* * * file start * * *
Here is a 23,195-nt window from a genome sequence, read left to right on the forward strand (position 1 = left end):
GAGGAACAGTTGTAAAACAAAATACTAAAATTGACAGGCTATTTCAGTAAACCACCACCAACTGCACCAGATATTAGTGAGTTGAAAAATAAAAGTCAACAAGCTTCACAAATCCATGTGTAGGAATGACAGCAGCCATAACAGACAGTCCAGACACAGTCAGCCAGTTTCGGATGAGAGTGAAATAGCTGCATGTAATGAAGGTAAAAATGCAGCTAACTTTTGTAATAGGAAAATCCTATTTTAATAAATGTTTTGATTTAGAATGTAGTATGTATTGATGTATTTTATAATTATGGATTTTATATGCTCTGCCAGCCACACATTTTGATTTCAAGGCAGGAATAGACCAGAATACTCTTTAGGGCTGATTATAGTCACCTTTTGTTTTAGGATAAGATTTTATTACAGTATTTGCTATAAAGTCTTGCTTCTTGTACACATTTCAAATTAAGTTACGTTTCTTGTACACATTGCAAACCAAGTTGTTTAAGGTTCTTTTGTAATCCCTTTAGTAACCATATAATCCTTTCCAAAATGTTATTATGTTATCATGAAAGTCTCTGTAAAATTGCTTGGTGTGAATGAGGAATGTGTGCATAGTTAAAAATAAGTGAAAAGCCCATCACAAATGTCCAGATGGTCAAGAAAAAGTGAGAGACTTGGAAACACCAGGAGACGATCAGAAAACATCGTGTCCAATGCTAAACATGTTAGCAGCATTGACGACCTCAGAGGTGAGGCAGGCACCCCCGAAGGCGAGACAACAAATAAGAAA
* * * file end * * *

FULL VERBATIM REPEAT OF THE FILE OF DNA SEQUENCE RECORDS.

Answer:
Here is a 23,195-nt window from a genome sequence, read left to right on the forward strand (position 1 = left end):
GAGGAACAGTTGTAAAACAAAATACTAAAATTGACAGGCTATTTCAGTAAACCACCACCAACTGCACCAGATATTAGTGAGTTGAAAAATAAAAGTCAACAAGCTTCACAAATCCATGTGTAGGAATGACAGCAGCCATAACAGACAGTCCAGACACAGTCAGCCAGTTTCGGATGAGAGTGAAATAGCTGCATGTAATGAAGGTAAAAATGCAGCTAACTTTTGTAATAGGAAAATCCTATTTTAATAAATGTTTTGATTTAGAATGTAGTATGTATTGATGTATTTTATAATTATGGATTTTATATGCTCTGCCAGCCACACATTTTGATTTCAAGGCAGGAATAGACCAGAATACTCTTTAGGGCTGATTATAGTCACCTTTTGTTTTAGGATAAGATTTTATTACAGTATTTGCTATAAAGTCTTGCTTCTTGTACACATTTCAAATTAAGTTACGTTTCTTGTACACATTGCAAACCAAGTTGTTTAAGGTTCTTTTGTAATCCCTTTAGTAACCATATAATCCTTTCCAAAATGTTATTATGTTATCATGAAAGTCTCTGTAAAATTGCTTGGTGTGAATGAGGAATGTGTGCATAGTTAAAAATAAGTGAAAAGCCCATCACAAATGTCCAGATGGTCAAGAAAAAGTGAGAGACTTGGAAACACCAGGAGACGATCAGAAAACATCGTGTCCAATGCTAAACATGTTAGCAGCATTGACGACCTCAGAGGTGAGGCAGGCACCCCCGAAGGCGAGACAACAAATAAGAAA